A Sense of Freedom

This film tells you the story of Glasgow hard man and career criminal Jimmy Boyle as played by David Hayman.  Boyle is one man not to be messed with and seems to be untouchable by the police which frustrates veteran copper Davidson (Fulton Mackay) no end.  Eventually Boyle slips up and is found guilty of murder and is sentenced to life.  Immediately after starting his sentence he starts making the prison authorities lives difficult.  He punches the Governor, assaults various screws and does a ‘dirty protest’ in a scene which is as powerful as it is gross.  He is constantly put in solitary confinement and when he comes out, kicks off again.

A Sense of Freedom is based on Boyle’s own book of the account of his life and is a riveting and incredibly well acted drama.  David Hayman is totally convincing as Boyle and the assured direction by The Long Good Friday’s John Mackenzie is spot on.  I can remember my Mum and Dad talking about this film when it was show on the telly in the early eighties no doubt in it’s dubbed and re-edited version (which is included on a second DVD).  The original version is seriously hardcore and violent with lots of bad language, so it’s not a family friendly film.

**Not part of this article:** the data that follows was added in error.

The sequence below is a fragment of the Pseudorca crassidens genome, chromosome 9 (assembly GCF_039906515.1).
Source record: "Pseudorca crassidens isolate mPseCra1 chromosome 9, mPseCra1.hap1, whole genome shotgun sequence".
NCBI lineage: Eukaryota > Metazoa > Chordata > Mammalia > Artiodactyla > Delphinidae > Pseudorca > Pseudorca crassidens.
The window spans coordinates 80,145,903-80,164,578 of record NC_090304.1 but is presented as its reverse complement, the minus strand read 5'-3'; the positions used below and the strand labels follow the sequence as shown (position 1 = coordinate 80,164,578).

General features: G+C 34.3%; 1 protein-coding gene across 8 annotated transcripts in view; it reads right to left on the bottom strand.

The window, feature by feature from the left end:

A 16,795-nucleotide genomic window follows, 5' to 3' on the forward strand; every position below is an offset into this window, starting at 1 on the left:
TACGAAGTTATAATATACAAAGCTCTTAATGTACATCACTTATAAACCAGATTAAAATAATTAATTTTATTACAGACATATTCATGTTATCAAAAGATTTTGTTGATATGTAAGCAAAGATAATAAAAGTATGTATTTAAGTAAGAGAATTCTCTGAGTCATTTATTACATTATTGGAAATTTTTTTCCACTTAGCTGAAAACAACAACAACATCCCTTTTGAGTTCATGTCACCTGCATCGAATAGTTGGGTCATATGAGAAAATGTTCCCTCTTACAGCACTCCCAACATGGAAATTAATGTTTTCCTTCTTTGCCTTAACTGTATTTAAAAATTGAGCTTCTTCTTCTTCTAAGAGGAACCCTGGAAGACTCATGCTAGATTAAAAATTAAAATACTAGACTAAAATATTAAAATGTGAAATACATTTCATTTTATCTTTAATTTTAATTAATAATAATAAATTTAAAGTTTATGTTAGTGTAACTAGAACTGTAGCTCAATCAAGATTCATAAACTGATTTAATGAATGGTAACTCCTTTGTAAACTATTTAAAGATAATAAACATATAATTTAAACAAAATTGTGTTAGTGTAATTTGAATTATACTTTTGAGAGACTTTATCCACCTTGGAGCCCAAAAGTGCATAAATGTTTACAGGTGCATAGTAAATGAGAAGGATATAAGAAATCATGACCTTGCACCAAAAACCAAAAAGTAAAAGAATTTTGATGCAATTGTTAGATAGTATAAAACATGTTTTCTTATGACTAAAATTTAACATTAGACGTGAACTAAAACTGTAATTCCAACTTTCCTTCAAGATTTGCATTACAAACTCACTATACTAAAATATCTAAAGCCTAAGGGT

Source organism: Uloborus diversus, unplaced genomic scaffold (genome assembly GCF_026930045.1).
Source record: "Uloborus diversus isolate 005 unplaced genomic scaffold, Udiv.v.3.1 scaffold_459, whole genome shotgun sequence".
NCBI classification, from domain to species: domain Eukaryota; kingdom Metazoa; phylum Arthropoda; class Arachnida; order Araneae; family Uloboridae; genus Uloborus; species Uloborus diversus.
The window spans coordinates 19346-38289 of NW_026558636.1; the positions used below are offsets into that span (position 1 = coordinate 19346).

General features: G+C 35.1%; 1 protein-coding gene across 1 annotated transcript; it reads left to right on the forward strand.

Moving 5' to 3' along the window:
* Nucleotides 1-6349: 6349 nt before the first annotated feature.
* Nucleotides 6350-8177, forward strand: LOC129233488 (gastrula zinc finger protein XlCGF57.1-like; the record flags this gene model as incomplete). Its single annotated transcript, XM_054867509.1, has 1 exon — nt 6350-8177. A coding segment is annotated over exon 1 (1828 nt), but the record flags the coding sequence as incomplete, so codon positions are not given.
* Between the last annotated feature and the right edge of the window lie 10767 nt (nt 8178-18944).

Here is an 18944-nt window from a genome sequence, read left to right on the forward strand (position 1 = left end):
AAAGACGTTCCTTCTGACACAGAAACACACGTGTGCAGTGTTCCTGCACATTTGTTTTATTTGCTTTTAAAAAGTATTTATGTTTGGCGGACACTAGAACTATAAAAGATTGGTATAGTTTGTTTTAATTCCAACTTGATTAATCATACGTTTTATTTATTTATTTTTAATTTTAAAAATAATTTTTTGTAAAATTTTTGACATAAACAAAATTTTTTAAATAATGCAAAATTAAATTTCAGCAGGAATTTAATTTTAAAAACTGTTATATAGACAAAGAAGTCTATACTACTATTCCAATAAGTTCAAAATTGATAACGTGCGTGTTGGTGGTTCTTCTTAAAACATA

It is however, a very good example of a gritty British prison drama which we had plenty of at the time (Scum, Scrubbers and McVicar) and is heartily recommended to those who like good acting, a good story and plenty of prison officers getting a slap.

  • Starring David Hayman  Fulton Mackay  Jake D’Arcy  Sean Scanlon
  • Director John Mackenzie
  • Distributor Odyessy